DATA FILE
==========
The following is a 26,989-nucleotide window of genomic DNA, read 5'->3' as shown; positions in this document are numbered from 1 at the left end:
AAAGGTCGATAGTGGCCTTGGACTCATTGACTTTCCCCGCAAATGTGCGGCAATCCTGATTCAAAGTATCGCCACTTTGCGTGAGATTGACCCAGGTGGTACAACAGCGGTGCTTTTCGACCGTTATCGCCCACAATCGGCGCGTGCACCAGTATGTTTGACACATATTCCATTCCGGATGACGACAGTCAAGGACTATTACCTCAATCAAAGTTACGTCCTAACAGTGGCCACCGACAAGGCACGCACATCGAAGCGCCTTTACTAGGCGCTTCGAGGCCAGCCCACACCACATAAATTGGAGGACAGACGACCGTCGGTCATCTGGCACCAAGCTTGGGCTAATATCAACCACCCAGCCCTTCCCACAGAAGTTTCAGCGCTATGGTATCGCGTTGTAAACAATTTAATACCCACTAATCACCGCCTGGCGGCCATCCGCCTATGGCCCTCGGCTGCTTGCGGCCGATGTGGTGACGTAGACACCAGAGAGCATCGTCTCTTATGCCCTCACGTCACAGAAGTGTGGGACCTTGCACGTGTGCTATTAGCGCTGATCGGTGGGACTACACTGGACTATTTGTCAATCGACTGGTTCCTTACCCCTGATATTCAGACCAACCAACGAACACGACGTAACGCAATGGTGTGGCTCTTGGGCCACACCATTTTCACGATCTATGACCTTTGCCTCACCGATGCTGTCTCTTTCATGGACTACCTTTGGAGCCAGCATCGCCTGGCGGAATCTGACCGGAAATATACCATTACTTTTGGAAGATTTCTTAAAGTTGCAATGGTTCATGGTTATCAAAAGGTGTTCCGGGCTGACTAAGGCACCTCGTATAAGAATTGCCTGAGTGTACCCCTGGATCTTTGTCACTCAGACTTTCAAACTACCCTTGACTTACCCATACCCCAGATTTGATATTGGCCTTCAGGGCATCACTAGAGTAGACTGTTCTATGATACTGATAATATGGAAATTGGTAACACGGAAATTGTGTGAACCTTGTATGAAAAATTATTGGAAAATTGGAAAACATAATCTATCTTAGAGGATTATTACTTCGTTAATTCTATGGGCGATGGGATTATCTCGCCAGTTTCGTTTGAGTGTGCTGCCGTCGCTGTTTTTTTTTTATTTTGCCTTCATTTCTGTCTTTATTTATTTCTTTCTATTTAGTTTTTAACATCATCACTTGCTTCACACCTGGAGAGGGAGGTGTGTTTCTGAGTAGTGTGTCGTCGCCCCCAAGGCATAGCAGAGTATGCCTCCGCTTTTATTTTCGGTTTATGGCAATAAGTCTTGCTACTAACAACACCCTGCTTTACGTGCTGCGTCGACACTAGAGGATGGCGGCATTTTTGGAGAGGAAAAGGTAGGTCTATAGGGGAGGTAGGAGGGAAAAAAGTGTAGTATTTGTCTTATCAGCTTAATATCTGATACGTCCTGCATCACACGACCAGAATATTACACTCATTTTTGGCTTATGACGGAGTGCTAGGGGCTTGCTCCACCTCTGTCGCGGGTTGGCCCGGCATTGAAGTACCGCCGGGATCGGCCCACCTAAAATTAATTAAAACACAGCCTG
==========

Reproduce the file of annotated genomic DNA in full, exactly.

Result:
The following is a 26,989-nucleotide window of genomic DNA, read 5'->3' as shown; positions in this document are numbered from 1 at the left end:
AAAGGTCGATAGTGGCCTTGGACTCATTGACTTTCCCCGCAAATGTGCGGCAATCCTGATTCAAAGTATCGCCACTTTGCGTGAGATTGACCCAGGTGGTACAACAGCGGTGCTTTTCGACCGTTATCGCCCACAATCGGCGCGTGCACCAGTATGTTTGACACATATTCCATTCCGGATGACGACAGTCAAGGACTATTACCTCAATCAAAGTTACGTCCTAACAGTGGCCACCGACAAGGCACGCACATCGAAGCGCCTTTACTAGGCGCTTCGAGGCCAGCCCACACCACATAAATTGGAGGACAGACGACCGTCGGTCATCTGGCACCAAGCTTGGGCTAATATCAACCACCCAGCCCTTCCCACAGAAGTTTCAGCGCTATGGTATCGCGTTGTAAACAATTTAATACCCACTAATCACCGCCTGGCGGCCATCCGCCTATGGCCCTCGGCTGCTTGCGGCCGATGTGGTGACGTAGACACCAGAGAGCATCGTCTCTTATGCCCTCACGTCACAGAAGTGTGGGACCTTGCACGTGTGCTATTAGCGCTGATCGGTGGGACTACACTGGACTATTTGTCAATCGACTGGTTCCTTACCCCTGATATTCAGACCAACCAACGAACACGACGTAACGCAATGGTGTGGCTCTTGGGCCACACCATTTTCACGATCTATGACCTTTGCCTCACCGATGCTGTCTCTTTCATGGACTACCTTTGGAGCCAGCATCGCCTGGCGGAATCTGACCGGAAATATACCATTACTTTTGGAAGATTTCTTAAAGTTGCAATGGTTCATGGTTATCAAAAGGTGTTCCGGGCTGACTAAGGCACCTCGTATAAGAATTGCCTGAGTGTACCCCTGGATCTTTGTCACTCAGACTTTCAAACTACCCTTGACTTACCCATACCCCAGATTTGATATTGGCCTTCAGGGCATCACTAGAGTAGACTGTTCTATGATACTGATAATATGGAAATTGGTAACACGGAAATTGTGTGAACCTTGTATGAAAAATTATTGGAAAATTGGAAAACATAATCTATCTTAGAGGATTATTACTTCGTTAATTCTATGGGCGATGGGATTATCTCGCCAGTTTCGTTTGAGTGTGCTGCCGTCGCTGTTTTTTTTTTATTTTGCCTTCATTTCTGTCTTTATTTATTTCTTTCTATTTAGTTTTTAACATCATCACTTGCTTCACACCTGGAGAGGGAGGTGTGTTTCTGAGTAGTGTGTCGTCGCCCCCAAGGCATAGCAGAGTATGCCTCCGCTTTTATTTTCGGTTTATGGCAATAAGTCTTGCTACTAACAACACCCTGCTTTACGTGCTGCGTCGACACTAGAGGATGGCGGCATTTTTGGAGAGGAAAAGGTAGGTCTATAGGGGAGGTAGGAGGGAAAAAAGTGTAGTATTTGTCTTATCAGCTTAATATCTGATACGTCCTGCATCACACGACCAGAATATTACACTCATTTTTGGCTTATGACGGAGTGCTAGGGGCTTGCTCCACCTCTGTCGCGGGTTGGCCCGGCATTGAAGTACCGCCGGGATCGGCCCACCTAAAATTAATTAAAACACAGCCTG